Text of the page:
pakistan chronicles

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Peshawar & Vicinity, continued

Pakistan: Typical storefront in DarraThe other important side trip was to a town called Darra Adam Khel. Darra doesn't get talked about in any grade-school geography books. Twenty-five miles south of Peshawar, the guidebook referred to it as the "gun 'factory' of the tribal areas." It also stated plainly that Darra, like the Khyber Pass, was closed to foreigners, but Jim couldn't resist asking Moghul about it.

Darra? No problem.

We were escorted to a different set of buildings for the permit to Darra and shuffled back and forth among 3 offices signing papers and providing information. We got our permit, but our bodyguard didn't join us till we arrived at the town about an hour later.

Darra is a surrealist cartoon, all the more bizarre because of its air of sweet normalcy. It might be an amusement park — one of those village museums showing you the crafts of yore — except for the tension in my body and the voice in my head saying, Have we seen it all yet? Have we seen enough? Can we go? Now?

Pakistan: Darra gunsmithThe dusty village streets were lined with tiny open air workshops, each with brightly handpainted signs advertising machine guns (or handguns or rifles) as if they were tasty fried cakes. Men and boys sat on the floors of these workshops (not a table or chair in sight) making guns from scratch. Their special skill was in taking an assembly-line-produced weapon (Smith & Wesson, Lee-Enfield, Kalashnikov) and reverse engineering it so that they could reproduce it by hand. They used primitive lathes, mud furnaces, anvils, hammers, bow drills and other modest hand-tools. Gun manufacture has little tolerance for error and Pashtuns have little tolerance for exploding weapons, so the Darra craftsmen are experts (even down to reproducing meaningless serial numbers and trademarks).

They've been at it a long time. The story goes that the British established the "factory" in 1897, preferring that the Pashtuns make their own inferior weapons rather than steal the British weapons. Then, by allowing the illegal trade, the British secured their own safe passage through tribal territories.

It's all still illegal. Anyone who purchases arms there must then hire a smuggler to move their weapons past the government checkpoints and into the tribal villages or across the border to Afghanistan.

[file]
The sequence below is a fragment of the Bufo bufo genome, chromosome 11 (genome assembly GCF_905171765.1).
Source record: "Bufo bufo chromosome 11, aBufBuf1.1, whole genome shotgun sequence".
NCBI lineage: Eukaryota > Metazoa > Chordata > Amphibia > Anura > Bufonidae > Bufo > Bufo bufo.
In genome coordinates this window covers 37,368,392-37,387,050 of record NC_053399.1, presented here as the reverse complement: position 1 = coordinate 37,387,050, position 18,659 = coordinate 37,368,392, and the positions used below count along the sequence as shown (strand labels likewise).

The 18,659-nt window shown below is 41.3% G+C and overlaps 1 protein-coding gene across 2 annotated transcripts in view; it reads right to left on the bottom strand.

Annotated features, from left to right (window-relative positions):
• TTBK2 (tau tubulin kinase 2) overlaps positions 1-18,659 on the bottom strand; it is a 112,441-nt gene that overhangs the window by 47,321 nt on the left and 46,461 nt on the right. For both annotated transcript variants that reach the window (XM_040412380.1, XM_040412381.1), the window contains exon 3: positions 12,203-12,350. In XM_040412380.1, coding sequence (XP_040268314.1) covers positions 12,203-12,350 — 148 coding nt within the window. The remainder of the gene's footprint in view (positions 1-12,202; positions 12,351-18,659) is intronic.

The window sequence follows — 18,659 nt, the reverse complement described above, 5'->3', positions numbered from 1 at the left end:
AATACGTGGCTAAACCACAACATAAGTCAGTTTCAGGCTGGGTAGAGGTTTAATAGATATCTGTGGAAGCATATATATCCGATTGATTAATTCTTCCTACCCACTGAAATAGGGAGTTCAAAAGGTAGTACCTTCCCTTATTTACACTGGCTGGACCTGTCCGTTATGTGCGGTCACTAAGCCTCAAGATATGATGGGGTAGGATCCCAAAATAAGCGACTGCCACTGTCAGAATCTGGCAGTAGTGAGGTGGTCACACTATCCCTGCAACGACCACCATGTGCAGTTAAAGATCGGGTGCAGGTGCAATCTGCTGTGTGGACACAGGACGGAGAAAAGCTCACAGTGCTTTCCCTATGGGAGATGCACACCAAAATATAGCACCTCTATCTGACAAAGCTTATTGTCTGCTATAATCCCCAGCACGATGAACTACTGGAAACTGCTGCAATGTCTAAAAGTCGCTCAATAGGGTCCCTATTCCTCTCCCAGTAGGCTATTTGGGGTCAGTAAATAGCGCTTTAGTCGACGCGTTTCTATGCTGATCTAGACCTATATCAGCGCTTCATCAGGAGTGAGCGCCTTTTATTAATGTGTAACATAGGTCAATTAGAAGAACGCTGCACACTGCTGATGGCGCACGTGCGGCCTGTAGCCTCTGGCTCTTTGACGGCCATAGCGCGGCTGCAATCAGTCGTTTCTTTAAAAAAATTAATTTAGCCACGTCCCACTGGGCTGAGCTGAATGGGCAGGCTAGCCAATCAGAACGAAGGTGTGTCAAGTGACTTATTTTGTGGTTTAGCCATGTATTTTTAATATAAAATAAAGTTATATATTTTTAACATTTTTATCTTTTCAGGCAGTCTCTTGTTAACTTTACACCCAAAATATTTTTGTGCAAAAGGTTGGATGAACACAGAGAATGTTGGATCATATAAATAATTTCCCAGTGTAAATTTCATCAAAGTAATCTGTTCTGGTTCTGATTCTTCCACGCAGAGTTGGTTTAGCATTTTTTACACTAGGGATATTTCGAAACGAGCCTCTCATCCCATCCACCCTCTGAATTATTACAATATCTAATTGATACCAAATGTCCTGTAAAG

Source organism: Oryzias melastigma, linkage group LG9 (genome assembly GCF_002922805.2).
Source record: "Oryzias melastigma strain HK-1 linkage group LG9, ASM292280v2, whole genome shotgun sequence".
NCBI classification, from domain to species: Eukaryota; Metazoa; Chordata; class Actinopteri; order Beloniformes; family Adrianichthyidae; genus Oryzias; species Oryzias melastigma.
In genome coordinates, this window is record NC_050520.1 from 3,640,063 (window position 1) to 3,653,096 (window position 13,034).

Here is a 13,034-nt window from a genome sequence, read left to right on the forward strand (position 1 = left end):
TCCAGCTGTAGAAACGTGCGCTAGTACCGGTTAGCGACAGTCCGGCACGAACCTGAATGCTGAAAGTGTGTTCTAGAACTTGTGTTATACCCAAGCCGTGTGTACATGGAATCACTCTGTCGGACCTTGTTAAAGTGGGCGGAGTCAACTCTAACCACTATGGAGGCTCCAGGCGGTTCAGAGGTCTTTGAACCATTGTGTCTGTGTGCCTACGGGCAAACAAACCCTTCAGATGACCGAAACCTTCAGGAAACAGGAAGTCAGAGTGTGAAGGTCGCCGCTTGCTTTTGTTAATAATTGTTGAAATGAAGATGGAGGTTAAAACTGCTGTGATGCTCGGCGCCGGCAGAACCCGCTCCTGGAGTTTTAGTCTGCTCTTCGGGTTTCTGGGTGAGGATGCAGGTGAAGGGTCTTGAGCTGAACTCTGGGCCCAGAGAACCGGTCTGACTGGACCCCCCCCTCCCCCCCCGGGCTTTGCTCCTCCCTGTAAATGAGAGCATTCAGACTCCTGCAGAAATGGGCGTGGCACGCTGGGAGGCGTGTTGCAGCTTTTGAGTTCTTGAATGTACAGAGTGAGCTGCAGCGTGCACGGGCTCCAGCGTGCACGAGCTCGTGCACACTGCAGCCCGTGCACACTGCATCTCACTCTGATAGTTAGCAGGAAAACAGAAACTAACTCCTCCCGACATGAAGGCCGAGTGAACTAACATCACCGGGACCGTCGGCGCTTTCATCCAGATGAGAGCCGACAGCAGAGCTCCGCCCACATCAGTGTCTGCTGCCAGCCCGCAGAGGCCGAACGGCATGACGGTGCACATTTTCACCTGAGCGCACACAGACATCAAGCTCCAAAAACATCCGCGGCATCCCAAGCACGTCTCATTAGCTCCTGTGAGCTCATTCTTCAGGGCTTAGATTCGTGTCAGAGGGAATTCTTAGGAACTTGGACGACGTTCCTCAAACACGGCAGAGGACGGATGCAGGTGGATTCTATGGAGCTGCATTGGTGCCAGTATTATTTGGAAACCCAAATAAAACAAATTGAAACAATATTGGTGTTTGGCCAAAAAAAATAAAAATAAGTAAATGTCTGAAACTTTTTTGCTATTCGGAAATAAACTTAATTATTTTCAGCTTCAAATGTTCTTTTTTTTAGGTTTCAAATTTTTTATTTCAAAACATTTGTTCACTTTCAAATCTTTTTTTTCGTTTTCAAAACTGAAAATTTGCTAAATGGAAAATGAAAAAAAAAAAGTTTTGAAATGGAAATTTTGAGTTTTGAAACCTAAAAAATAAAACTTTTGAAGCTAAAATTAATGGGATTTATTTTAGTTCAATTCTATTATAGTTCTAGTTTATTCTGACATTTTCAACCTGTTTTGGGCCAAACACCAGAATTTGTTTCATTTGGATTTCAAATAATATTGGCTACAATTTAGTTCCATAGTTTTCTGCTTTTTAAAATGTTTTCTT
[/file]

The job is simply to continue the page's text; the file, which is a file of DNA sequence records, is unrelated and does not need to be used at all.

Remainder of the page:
And there we were, in the middle of it. Smiling our taut smiles, sweating like hogs, touring the town like a regular pair of arms dealers, with our proud guide Moghul and with our armed bodyguard.

Pakistan, Darra: AK-47 porter... boy of 7Someone offered to have us try out their latest and greatest: an AK-47. Jim forked over some money for ammunition and we headed behind some buildings with a small entourage of townfolk, the most prominent being a small boy who had the privilege of carrying our massive weapon.

The men gave Jim a lesson in shooting. As he blasted rounds into the side of a cliff, they coached him in how to keep the barrel from flying upward and braced his back against the powerful recoil.

Every boy's fantasy. Shooting off a barely controllable weapon to the delight and cheers of onlookers. I took pictures. I pulled out my micro-recorder to capture the sounds. Bam-bam-bam-bam-bam. I spoke into the recorder. "So, this is a Russian AK-47?" The man next to me answered, "Ya-a-as. Russian AK-47." Bam-bam-bam-bam-bam.

I had to take my turn. It was not thrilling. It was monstrous and overpowering. The men all laughed. I smiled. Fine. I did it. Now, let's get the hell out of here.

Our entourage marched back to one of the shops where I was served tea while the men continued to confer with Jim. Perhaps he wasn't in the market for an AK-47 or a bolt-action rifle, but here was something he couldn't resist: a single-shot 32-caliber pen pistol. They showed him how it worked, shooting it into the street.Pakistan, Darra: why not just drink tea?

He showed me the gray steel "fountain pen." I rolled my eyeballs. "We can pass this around when we show our slides," he said. "Don't you think that'd be interesting?" I was already thinking of the six airport security checks we were facing in the next few days. "How do you think you're going to get that home?" I asked. He scowled at me and paid them his Paki equivalent of five bucks.

Our business deal complete, we headed back to Peshawar. Our bodyguard stuck with us till the first checkpoint on the highway.

When we got back to Dean's, I asked Jim again how he thought we were going to get the tiny pistol home. No problem. Jim stuck his souvenir into a dark blue zippered bag with some other trinkets and buried it in his suitcase.

Finally, it was time to go home but Jim had just guaranteed that our adventures were not ended.


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